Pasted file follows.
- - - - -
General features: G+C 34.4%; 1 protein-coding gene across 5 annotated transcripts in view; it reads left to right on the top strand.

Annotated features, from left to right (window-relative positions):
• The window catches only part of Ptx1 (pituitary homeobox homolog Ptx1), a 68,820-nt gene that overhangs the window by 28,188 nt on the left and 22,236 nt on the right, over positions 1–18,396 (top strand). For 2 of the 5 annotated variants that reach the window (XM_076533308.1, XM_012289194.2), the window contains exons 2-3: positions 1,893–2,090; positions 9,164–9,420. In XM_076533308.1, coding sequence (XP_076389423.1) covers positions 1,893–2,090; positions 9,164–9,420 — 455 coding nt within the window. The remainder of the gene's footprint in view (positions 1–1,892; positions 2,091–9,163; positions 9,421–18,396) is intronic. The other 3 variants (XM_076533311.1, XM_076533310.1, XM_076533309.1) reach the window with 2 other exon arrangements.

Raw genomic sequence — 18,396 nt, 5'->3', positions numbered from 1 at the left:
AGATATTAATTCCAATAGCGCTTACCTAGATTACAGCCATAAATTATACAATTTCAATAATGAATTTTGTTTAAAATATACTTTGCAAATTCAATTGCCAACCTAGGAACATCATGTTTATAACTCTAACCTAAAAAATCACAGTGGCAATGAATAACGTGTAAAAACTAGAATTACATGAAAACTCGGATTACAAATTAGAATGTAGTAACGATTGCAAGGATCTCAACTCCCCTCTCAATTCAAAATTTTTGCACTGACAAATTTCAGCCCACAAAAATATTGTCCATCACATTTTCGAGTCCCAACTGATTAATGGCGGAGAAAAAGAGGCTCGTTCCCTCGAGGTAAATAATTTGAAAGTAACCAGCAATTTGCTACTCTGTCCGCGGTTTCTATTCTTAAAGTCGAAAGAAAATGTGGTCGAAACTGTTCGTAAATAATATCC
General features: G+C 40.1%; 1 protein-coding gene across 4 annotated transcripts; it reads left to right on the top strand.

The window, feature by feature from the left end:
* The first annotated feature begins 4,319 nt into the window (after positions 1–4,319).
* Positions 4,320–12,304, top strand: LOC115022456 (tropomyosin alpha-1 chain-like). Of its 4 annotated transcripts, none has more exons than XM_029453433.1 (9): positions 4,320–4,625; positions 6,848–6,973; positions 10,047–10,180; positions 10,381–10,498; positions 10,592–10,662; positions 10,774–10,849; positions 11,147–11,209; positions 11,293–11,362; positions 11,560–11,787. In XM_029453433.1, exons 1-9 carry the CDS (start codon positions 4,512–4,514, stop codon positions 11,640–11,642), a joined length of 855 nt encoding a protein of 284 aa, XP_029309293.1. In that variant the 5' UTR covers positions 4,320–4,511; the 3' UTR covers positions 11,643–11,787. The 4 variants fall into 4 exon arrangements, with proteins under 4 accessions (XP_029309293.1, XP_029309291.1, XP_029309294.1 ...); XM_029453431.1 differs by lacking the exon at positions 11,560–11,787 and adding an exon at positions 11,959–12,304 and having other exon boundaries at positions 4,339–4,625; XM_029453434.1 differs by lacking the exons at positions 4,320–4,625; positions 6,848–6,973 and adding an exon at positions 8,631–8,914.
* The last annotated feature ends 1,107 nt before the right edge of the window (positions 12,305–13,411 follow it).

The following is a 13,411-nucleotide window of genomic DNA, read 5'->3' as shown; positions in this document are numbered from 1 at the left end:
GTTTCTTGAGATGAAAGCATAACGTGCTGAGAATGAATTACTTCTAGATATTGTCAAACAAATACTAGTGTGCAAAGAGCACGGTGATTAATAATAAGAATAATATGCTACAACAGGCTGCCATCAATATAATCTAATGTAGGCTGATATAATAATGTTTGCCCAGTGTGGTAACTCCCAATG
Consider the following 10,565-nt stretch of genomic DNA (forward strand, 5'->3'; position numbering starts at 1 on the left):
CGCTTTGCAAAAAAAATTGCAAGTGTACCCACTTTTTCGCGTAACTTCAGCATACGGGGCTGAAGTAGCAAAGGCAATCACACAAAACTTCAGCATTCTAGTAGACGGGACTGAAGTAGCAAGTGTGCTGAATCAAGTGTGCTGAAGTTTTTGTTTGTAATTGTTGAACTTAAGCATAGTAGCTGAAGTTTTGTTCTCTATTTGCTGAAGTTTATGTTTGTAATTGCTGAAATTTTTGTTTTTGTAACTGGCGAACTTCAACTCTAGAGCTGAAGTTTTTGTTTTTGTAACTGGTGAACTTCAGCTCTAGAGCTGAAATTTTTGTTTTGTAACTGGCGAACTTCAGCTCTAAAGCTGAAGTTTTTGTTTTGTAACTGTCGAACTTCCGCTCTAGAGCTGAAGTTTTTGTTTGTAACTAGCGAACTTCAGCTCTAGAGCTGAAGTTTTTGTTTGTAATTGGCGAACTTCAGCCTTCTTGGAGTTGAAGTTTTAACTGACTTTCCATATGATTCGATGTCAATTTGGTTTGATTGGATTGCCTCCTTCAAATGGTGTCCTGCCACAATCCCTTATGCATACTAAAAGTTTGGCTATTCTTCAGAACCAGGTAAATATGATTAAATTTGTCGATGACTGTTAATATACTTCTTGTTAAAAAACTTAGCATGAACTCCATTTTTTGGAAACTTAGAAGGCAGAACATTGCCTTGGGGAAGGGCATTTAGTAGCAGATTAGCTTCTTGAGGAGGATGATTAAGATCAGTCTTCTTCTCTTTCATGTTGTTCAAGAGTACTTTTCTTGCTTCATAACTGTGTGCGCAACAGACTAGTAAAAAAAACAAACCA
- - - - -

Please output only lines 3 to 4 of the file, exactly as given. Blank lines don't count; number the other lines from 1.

• The window catches only part of Ptx1 (pituitary homeobox homolog Ptx1), a 68,820-nt gene that overhangs the window by 28,188 nt on the left and 22,236 nt on the right, over positions 1–18,396 (top strand). For 2 of the 5 annotated variants that reach the window (XM_076533308.1, XM_012289194.2), the window contains exons 2-3: positions 1,893–2,090; positions 9,164–9,420. In XM_076533308.1, coding sequence (XP_076389423.1) covers positions 1,893–2,090; positions 9,164–9,420 — 455 coding nt within the window. The remainder of the gene's footprint in view (positions 1–1,892; positions 2,091–9,163; positions 9,421–18,396) is intronic. The other 3 variants (XM_076533311.1, XM_076533310.1, XM_076533309.1) reach the window with 2 other exon arrangements.

Raw genomic sequence — 18,396 nt, 5'->3', positions numbered from 1 at the left: